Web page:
Election 2024: What to know about Super Tuesday

Voting machine.

It is not hyperbole to suggest that Super Tuesday lives up to its name.

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More than a third of the delegates to nominate a presidential candidate are up for grabs, and while President Joe Biden and former President Donald Trump are on a collision course for a rematch of the 2020 election, Super Tuesday remains an important day in the election cycle.

Here are some things to know about Super Tuesday.

What is Super Tuesday?

Super Tuesday is the day in the presidential primary when the most states vote, according to The New York Times. The exact number tends to vary, but usually, a third of all delegates to the Democratic and Republican conventions are awarded on that day.

For Republicans, 874 delegates will be at stake across 15 states and one territory, according to The Washington Post. Democrats will have 1,420 delegates that will be awarded, PBS reported.

To become the nominee, a Republican candidate needs 1,215 of 2,249 available delegates, according to The Hill. A Democrat needs 2,330 of 4,659 delegates.

Who will be voting?

There are 15 states conducting primaries on Super Tuesday, according to the Times. Voters will go to the polls in Alabama, Alaska, Arkansas, California, Colorado, Maine, Massachusetts, Minnesota, North Carolina, Oklahoma, Tennessee, Texas, Utah, Vermont and Virginia. One territory, American Samoa, will hold its Democratic caucus on Tuesday. The Republican caucus is set for Thursday.

Iowa’s Democratic Party will also release the results of its mail-in voting on Tuesday, according to USA Today.

When will the polls close?

Most states will close the polls at 7 p.m. or 8 p.m. local time.

Can a candidate clinch the nomination?

No. Neither Biden nor Trump will claim the banner of “presumptive nominee” based on the results from Super Tuesday, according to The Associated Press. But for Trump, that could happen as early as March 12, while Biden could lock down the nomination by March 19, the news organization reported.

History of Super Tuesday

The first Super Tuesday of note occurred in 1976 when six primaries were held on May 25, according to the National Constitution Center. Gerald Ford, the incumbent president won three states that day, while Republican challenger Ronald Reagan also captured three states.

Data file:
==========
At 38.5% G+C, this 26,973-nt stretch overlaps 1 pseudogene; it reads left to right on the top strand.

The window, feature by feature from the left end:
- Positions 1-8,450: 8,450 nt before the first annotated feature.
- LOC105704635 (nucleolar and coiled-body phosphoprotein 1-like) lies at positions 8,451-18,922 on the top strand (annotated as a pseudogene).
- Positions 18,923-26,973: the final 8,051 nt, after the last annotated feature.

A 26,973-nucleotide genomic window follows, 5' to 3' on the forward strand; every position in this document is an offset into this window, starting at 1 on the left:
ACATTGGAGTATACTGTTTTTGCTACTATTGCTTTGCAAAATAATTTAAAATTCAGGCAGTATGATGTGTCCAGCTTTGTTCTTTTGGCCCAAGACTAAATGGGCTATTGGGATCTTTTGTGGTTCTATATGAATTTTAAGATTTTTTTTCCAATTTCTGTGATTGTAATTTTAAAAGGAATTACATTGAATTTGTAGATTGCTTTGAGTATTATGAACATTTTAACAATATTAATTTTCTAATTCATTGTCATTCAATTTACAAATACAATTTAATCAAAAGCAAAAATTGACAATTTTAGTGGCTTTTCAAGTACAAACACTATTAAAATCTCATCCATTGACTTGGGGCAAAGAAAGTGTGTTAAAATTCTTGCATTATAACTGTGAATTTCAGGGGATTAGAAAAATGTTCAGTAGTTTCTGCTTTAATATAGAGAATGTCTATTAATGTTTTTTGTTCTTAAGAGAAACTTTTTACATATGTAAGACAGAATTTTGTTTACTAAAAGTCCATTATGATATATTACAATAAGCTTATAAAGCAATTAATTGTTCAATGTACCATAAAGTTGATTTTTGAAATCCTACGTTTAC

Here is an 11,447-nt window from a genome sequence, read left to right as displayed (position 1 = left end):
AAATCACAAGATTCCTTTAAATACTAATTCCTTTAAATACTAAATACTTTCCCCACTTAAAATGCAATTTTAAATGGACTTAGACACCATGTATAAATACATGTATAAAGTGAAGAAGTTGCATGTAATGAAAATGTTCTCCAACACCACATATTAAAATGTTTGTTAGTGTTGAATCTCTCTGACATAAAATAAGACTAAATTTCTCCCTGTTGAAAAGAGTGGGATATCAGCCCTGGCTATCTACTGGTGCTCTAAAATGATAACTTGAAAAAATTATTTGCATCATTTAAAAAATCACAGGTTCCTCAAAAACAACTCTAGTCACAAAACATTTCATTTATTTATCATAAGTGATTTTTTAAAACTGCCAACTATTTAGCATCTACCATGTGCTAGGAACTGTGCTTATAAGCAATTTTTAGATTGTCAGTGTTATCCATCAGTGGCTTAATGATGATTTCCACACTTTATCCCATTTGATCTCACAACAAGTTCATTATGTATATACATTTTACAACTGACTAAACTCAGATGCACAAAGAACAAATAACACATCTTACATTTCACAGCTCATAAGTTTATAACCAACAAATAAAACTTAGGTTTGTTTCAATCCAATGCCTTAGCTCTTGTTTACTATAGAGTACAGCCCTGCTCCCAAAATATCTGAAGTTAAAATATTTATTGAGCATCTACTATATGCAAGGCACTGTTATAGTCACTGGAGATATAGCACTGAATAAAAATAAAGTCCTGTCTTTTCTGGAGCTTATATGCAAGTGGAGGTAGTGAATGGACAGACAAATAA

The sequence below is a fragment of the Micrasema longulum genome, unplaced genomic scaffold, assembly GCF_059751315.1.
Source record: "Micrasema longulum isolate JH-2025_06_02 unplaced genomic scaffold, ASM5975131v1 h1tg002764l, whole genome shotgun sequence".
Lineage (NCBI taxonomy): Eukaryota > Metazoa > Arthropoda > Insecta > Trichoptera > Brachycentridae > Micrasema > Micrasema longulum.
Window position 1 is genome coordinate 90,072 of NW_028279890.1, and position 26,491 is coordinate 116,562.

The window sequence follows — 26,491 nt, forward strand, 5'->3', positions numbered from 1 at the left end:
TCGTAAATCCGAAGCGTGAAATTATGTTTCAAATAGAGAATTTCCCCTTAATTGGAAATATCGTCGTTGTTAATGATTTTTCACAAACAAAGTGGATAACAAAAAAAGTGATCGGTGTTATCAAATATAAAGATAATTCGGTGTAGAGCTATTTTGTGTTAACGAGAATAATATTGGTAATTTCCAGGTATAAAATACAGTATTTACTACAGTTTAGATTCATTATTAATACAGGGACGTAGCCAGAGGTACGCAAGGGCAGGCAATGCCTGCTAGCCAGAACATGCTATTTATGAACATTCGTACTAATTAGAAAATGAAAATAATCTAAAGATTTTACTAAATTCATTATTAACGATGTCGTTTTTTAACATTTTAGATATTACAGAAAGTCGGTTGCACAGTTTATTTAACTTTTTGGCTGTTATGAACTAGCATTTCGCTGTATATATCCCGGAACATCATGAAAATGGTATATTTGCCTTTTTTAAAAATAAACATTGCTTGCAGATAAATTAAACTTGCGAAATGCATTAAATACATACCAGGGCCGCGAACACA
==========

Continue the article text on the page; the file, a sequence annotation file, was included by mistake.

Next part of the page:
Four years later, seven primaries and caucuses were held on March 11, 1980.

But Super Tuesday did not become entrenched in the U.S. election lexicon until 1988.

Southern states, wanting a bigger voice in the primary process, moved up their voting dates, the Times reported. Twenty-one states, mostly from the South, had elections on March 8, 1988. It backfired on Southern Democrats as liberal Michael Dukakis won five states, according to the National Constitution Center.

The first Southerner to truly take advantage of Super Tuesday was Democrat Bill Clinton in 1992.

In 2004, John Kerry won nine of 10 primaries on Super Tuesday to clinch the Democratic nomination.

Four years later, 24 states moved their primaries to Tuesday, Feb. 5, 2008, putting half of the delegates available up for grabs. John McCain knocked off his chief rival, Mitt Romney, while Barack Obama and Hillary Clinton wound up in a virtual tie.

In 2016, Trump won seven primaries on Super Tuesday, according to NPR. Ted Cruz won three states and Marco Rubio won one primary.

Biden won 10 of 14 contests on Super Tuesday in 2020, CNN reported. He has not faced any serious competition from Democrats this year and is expected to win every contest on Tuesday.

The aftermath

On Super Tuesday, there will be 132 days until the Republican National Convention in Milwaukee and 167 days until the Democratic National Convention in Chicago, according to PBS. The general election on Nov. 5 will be 245 days after Super Tuesday.

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